Johnny Cash, one of country music's most iconic figures, has died at the age of 71.
Cash died at Baptist Hospital in Nashville, Tennessee, "due to complications from diabetes, which resulted in respiratory failure", said Lou Robin, his manager.
The announcement shocked fans, who had been relieved to hear that Cash had been released from hospital on Tuesday after three weeks of treatment for an inflammation of the pancreas.
Although Cash had been hospitalised frequently over the past several years with pneumonia and other respiratory ailments, Mr Robin had described his recent treatment as an "isolated incident".
Arkansas-born Cash was one of the most imposing and influential figures in post-World War II country music. With his deep resonant baritone and spare, percussive guitar, he had a basic, distinctive sound which blended country, folk and rock and roll.
Indeed, starting out in the 1950s following a spell in the US Air Force during the Korean War, Cash's career coincided with the birth of rock and roll and his rebellious attitude and direct self-taught approach to music shared a lot of similarities with that medium, winning him many admirers from the rock arena, ranging from Bob Dylan in the 1960s to U2 in the 1990s.
Cash stood out from his country peers. He made his Grand Ole Opry debut in 1957, appearing all in black while other performers were decked out in flamboyant, rhinestone-studded outfits, earning him the nickname "The Man In Black".
During the 1950s and 1960s Cash became one of country music's biggest stars, scoring well over 100 hit singles, including "Walk the line" and "Don't take your guns to town".
But his success was frequently marred with excess as drinking bouts and an addiction to amphetamines encroached on his music-making. Following occasional brushes with the law, once for starting a forest fire, Cash was arrested in 1965 for attempting to smuggle amphetamines into the US in his guitar case.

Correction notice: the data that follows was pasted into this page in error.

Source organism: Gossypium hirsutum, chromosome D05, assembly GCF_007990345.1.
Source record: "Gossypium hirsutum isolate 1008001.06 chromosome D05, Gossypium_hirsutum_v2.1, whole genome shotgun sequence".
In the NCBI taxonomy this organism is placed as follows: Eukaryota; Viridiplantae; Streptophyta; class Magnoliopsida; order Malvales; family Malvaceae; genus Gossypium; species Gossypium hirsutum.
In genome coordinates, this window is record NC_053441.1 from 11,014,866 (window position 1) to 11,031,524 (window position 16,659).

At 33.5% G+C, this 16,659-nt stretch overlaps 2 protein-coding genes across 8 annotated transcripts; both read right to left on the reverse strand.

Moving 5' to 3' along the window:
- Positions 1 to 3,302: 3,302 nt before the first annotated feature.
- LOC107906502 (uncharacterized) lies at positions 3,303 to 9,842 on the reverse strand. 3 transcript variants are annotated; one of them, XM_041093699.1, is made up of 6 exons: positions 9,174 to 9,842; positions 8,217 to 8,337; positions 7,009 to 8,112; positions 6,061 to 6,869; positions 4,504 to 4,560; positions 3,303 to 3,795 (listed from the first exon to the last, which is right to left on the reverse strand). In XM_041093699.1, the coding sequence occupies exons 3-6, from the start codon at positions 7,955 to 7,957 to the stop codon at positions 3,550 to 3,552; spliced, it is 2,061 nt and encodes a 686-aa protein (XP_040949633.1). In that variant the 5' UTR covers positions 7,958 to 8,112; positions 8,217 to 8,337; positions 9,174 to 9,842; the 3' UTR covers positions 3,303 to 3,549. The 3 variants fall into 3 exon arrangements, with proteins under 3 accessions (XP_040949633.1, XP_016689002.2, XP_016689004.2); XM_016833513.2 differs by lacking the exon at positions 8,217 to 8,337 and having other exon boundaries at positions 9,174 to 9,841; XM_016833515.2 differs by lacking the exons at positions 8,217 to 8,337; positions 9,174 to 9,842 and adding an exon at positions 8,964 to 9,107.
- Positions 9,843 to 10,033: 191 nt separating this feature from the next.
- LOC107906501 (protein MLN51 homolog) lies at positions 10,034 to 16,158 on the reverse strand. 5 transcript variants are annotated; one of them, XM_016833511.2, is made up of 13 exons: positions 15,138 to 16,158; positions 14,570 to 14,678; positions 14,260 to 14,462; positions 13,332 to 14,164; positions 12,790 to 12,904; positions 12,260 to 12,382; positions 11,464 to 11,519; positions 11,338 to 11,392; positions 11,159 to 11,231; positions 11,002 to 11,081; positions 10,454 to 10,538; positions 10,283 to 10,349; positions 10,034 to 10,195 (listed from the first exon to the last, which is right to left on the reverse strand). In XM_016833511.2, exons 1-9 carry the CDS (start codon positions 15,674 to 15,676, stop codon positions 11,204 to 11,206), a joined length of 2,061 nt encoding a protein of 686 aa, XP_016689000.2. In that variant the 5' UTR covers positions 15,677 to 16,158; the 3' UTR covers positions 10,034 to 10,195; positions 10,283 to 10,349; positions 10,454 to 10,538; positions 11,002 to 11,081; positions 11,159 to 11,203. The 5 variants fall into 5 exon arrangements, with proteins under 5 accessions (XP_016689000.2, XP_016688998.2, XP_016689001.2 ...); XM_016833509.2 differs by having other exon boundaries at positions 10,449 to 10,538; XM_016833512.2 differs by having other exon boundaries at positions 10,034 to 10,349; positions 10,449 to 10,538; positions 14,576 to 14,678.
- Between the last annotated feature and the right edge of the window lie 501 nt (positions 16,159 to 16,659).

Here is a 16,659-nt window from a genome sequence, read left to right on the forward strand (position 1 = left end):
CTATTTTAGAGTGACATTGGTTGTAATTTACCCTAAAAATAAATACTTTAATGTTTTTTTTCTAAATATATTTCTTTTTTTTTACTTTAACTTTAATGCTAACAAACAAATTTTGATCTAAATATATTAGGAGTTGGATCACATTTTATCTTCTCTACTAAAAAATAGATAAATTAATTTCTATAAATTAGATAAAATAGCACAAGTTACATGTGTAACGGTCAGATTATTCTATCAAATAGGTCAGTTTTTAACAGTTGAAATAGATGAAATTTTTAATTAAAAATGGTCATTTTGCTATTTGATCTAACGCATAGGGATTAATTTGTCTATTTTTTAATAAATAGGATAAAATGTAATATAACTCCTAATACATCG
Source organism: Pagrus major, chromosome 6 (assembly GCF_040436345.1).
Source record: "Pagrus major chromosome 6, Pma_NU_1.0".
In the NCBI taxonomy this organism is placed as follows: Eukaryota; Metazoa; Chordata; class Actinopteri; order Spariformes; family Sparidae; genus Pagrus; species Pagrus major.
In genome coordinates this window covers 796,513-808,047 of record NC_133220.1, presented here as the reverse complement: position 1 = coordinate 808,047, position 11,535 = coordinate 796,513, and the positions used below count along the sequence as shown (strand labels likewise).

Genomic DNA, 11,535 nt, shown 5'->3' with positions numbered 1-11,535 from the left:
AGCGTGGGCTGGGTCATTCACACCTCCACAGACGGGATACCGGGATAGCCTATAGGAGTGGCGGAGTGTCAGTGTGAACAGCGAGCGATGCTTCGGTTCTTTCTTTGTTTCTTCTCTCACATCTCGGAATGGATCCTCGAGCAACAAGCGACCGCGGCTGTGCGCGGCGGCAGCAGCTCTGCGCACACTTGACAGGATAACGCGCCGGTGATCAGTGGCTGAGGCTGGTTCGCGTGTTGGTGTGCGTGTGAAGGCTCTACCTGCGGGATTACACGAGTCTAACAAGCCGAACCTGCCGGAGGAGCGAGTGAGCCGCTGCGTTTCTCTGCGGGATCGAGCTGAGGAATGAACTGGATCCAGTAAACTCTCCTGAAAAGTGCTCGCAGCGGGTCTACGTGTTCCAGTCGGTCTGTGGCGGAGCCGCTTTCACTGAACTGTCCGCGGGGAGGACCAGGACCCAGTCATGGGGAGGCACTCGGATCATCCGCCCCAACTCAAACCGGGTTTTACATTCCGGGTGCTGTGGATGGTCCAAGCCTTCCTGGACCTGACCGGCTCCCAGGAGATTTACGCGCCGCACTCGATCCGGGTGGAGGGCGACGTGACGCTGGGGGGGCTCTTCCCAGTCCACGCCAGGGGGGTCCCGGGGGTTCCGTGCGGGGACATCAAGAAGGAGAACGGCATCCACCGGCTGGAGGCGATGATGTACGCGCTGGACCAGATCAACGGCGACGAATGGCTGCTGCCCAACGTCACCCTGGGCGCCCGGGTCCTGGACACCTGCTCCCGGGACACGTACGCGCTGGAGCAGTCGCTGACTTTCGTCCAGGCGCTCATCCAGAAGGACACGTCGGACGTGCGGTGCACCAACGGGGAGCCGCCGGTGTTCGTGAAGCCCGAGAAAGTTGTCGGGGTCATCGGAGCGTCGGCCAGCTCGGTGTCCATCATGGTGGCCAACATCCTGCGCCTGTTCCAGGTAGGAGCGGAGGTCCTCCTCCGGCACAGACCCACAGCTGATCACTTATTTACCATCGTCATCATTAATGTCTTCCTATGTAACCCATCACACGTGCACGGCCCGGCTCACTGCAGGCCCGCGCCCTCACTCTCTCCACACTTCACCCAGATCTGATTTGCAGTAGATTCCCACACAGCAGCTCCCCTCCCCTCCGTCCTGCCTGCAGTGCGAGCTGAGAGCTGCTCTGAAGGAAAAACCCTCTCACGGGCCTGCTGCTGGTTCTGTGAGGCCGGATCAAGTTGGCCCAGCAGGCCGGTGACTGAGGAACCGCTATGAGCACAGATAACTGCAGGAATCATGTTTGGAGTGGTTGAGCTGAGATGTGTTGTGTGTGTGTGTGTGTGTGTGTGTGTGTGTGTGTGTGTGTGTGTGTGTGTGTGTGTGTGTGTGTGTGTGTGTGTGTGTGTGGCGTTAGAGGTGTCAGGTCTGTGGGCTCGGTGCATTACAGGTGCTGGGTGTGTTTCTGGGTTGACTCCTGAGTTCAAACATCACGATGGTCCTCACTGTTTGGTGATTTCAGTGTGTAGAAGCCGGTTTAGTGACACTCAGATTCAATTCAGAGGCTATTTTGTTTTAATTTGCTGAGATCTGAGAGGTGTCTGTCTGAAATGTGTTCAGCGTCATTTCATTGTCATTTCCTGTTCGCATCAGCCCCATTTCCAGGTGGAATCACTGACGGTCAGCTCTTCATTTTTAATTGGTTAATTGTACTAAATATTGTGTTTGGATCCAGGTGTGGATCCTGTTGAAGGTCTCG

Banned from the Opry and divorced by his first wife, Cash's salvation arrived in the guise of country singer June Carter, who had previously written one of his biggest hits "Ring of Fire".
With Carter's help he embraced fundamentalist christianity, shook his addictions and recorded some of his most popular records, including two sets recorded live in front of prisoners at Folsom and San Quentin and his only top ten pop hit, "A boy called Sue". Between 1969 and 1971 he hosted his own television show.
Meanwhile, Cash had married Carter after he proposed live on stage. Their marriage was to last until Carter's death at 73 in May this year.
Through the 1970s and 1980s Cash's frequency on the country charts gradually declined, although his enormous influence was reflected by becoming the youngest inductee into the Country Music Hall of Fame in 1980.
Cash became something of a cult figure in the 1990s and 2000s as influential rock artists such as Bono and Nick Cave cited him as a major inspiration. His recent series of "American" albums had drawn a strong critical reception. Cash was set to complete a new album, tentatively entitled "American V", next week.